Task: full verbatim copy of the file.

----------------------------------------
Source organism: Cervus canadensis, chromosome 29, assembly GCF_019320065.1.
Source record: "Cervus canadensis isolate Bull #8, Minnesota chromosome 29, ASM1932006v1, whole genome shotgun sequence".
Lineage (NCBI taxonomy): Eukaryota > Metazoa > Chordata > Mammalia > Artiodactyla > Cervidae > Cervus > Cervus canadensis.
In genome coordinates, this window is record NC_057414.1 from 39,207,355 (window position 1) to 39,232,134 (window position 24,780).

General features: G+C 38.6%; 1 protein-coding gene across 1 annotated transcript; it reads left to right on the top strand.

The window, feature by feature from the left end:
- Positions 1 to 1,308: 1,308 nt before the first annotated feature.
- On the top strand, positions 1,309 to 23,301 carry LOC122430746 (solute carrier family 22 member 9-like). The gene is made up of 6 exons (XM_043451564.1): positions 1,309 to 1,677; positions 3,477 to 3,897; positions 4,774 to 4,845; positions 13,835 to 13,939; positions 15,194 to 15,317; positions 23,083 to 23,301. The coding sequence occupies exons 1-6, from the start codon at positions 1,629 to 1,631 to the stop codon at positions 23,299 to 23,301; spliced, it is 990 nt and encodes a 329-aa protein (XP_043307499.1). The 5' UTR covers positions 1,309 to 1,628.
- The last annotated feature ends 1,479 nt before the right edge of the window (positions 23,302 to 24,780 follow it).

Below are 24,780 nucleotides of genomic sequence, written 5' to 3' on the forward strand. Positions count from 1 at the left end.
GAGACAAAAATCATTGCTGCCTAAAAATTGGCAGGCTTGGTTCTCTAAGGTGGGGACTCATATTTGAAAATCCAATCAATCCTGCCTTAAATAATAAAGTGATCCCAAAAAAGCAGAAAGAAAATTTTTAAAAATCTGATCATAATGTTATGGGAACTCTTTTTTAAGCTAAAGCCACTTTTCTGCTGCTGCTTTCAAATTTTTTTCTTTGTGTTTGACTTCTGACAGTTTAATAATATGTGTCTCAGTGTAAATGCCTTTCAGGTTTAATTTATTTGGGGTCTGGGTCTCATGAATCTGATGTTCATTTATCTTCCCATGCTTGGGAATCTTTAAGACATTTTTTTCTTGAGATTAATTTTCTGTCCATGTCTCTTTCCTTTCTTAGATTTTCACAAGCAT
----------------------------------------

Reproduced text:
Source organism: Cervus canadensis, chromosome 29, assembly GCF_019320065.1.
Source record: "Cervus canadensis isolate Bull #8, Minnesota chromosome 29, ASM1932006v1, whole genome shotgun sequence".
Lineage (NCBI taxonomy): Eukaryota > Metazoa > Chordata > Mammalia > Artiodactyla > Cervidae > Cervus > Cervus canadensis.
In genome coordinates, this window is record NC_057414.1 from 39,207,355 (window position 1) to 39,232,134 (window position 24,780).

General features: G+C 38.6%; 1 protein-coding gene across 1 annotated transcript; it reads left to right on the top strand.

The window, feature by feature from the left end:
- Positions 1 to 1,308: 1,308 nt before the first annotated feature.
- On the top strand, positions 1,309 to 23,301 carry LOC122430746 (solute carrier family 22 member 9-like). The gene is made up of 6 exons (XM_043451564.1): positions 1,309 to 1,677; positions 3,477 to 3,897; positions 4,774 to 4,845; positions 13,835 to 13,939; positions 15,194 to 15,317; positions 23,083 to 23,301. The coding sequence occupies exons 1-6, from the start codon at positions 1,629 to 1,631 to the stop codon at positions 23,299 to 23,301; spliced, it is 990 nt and encodes a 329-aa protein (XP_043307499.1). The 5' UTR covers positions 1,309 to 1,628.
- The last annotated feature ends 1,479 nt before the right edge of the window (positions 23,302 to 24,780 follow it).

Below are 24,780 nucleotides of genomic sequence, written 5' to 3' on the forward strand. Positions count from 1 at the left end.
GAGACAAAAATCATTGCTGCCTAAAAATTGGCAGGCTTGGTTCTCTAAGGTGGGGACTCATATTTGAAAATCCAATCAATCCTGCCTTAAATAATAAAGTGATCCCAAAAAAGCAGAAAGAAAATTTTTAAAAATCTGATCATAATGTTATGGGAACTCTTTTTTAAGCTAAAGCCACTTTTCTGCTGCTGCTTTCAAATTTTTTTCTTTGTGTTTGACTTCTGACAGTTTAATAATATGTGTCTCAGTGTAAATGCCTTTCAGGTTTAATTTATTTGGGGTCTGGGTCTCATGAATCTGATGTTCATTTATCTTCCCATGCTTGGGAATCTTTAAGACATTTTTTTCTTGAGATTAATTTTCTGTCCATGTCTCTTTCCTTTCTTAGATTTTCACAAGCAT